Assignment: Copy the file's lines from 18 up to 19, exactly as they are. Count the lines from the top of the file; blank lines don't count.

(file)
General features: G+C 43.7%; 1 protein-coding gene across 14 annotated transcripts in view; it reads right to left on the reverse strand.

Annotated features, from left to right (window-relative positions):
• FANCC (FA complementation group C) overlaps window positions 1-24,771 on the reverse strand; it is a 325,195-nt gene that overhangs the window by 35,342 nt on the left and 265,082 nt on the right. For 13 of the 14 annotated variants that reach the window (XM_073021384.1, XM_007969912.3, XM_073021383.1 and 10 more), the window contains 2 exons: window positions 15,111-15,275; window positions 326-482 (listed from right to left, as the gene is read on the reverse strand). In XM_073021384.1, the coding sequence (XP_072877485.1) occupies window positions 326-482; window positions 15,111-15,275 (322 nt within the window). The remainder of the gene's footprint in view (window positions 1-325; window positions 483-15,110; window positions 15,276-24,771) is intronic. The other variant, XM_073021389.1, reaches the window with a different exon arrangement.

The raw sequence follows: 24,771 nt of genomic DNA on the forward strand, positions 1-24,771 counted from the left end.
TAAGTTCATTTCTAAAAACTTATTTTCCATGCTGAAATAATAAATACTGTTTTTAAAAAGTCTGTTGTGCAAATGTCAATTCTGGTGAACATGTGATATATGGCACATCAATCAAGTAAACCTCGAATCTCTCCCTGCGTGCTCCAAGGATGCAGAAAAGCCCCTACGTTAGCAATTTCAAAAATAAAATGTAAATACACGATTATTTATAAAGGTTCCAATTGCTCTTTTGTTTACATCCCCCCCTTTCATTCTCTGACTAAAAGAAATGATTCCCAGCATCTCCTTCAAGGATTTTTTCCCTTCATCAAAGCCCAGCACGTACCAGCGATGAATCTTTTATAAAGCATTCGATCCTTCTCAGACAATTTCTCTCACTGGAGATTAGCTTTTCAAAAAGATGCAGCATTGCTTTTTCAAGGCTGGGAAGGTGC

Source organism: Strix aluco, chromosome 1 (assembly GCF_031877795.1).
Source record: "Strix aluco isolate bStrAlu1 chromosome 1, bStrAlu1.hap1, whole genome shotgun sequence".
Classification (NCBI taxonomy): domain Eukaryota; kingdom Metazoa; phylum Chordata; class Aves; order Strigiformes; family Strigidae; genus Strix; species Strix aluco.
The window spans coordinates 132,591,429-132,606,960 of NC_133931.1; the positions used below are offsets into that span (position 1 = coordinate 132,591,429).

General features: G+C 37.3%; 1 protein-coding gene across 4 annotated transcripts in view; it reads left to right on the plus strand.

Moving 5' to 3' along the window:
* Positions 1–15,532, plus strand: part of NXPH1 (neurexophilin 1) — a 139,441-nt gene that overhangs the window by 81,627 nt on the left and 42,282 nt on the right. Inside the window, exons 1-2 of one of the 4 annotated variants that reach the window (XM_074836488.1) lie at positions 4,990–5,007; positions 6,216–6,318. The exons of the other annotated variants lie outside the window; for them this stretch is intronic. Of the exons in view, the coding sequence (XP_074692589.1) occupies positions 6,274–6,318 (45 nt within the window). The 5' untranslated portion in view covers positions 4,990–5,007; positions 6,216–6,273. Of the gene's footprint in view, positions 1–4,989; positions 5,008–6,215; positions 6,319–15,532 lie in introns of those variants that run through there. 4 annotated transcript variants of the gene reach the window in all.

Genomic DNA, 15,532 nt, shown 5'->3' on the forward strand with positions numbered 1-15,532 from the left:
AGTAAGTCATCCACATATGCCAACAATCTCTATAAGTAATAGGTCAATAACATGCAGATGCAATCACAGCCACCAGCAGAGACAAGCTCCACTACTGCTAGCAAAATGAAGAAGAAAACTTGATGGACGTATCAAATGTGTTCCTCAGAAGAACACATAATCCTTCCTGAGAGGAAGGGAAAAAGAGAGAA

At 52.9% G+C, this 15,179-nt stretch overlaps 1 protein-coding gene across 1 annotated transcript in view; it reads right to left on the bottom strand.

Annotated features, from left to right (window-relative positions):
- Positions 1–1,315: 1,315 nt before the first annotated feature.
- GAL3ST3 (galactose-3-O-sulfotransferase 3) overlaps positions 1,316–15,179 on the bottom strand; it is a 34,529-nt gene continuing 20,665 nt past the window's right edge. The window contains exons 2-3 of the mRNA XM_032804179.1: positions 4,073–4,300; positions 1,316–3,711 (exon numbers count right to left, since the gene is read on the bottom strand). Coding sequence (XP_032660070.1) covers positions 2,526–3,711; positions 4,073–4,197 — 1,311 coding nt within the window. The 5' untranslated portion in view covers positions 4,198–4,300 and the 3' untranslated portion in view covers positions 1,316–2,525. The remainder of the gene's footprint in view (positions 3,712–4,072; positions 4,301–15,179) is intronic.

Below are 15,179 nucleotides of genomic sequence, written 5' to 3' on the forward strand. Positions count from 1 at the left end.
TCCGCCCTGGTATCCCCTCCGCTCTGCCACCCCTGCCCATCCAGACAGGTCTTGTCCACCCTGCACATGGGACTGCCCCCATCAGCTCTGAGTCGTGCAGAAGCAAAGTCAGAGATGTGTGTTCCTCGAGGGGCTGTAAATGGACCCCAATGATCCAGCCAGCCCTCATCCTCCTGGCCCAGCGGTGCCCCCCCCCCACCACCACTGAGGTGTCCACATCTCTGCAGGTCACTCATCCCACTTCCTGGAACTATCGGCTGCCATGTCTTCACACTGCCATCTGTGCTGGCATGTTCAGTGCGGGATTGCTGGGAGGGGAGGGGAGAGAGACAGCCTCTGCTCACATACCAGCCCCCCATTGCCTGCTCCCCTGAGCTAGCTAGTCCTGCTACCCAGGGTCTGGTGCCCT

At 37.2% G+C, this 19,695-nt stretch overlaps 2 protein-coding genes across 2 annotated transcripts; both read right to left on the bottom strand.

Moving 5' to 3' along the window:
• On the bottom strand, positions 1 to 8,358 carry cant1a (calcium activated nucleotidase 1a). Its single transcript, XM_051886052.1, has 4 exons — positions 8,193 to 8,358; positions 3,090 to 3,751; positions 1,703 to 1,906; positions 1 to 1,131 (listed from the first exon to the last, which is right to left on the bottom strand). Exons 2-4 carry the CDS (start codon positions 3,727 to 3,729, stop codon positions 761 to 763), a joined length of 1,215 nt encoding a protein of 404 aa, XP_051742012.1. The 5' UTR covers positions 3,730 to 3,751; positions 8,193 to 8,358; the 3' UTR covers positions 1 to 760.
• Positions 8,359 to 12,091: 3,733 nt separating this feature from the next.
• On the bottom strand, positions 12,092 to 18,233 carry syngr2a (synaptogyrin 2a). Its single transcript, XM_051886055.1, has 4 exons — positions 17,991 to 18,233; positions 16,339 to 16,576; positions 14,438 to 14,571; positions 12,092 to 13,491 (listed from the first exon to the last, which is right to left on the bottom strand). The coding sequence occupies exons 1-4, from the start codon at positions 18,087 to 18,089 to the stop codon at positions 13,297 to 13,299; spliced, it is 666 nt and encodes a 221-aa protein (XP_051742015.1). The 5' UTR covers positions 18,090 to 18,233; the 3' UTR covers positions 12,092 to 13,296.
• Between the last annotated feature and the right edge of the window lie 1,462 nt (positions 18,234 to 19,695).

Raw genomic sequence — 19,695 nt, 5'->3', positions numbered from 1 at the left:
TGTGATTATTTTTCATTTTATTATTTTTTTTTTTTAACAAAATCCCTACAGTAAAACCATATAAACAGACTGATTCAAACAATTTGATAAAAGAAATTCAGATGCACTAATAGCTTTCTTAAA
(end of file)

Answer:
- GAL3ST3 (galactose-3-O-sulfotransferase 3) overlaps positions 1,316–15,179 on the bottom strand; it is a 34,529-nt gene continuing 20,665 nt past the window's right edge. The window contains exons 2-3 of the mRNA XM_032804179.1: positions 4,073–4,300; positions 1,316–3,711 (exon numbers count right to left, since the gene is read on the bottom strand). Coding sequence (XP_032660070.1) covers positions 2,526–3,711; positions 4,073–4,197 — 1,311 coding nt within the window. The 5' untranslated portion in view covers positions 4,198–4,300 and the 3' untranslated portion in view covers positions 1,316–2,525. The remainder of the gene's footprint in view (positions 3,712–4,072; positions 4,301–15,179) is intronic.

Below are 15,179 nucleotides of genomic sequence, written 5' to 3' on the forward strand. Positions count from 1 at the left end.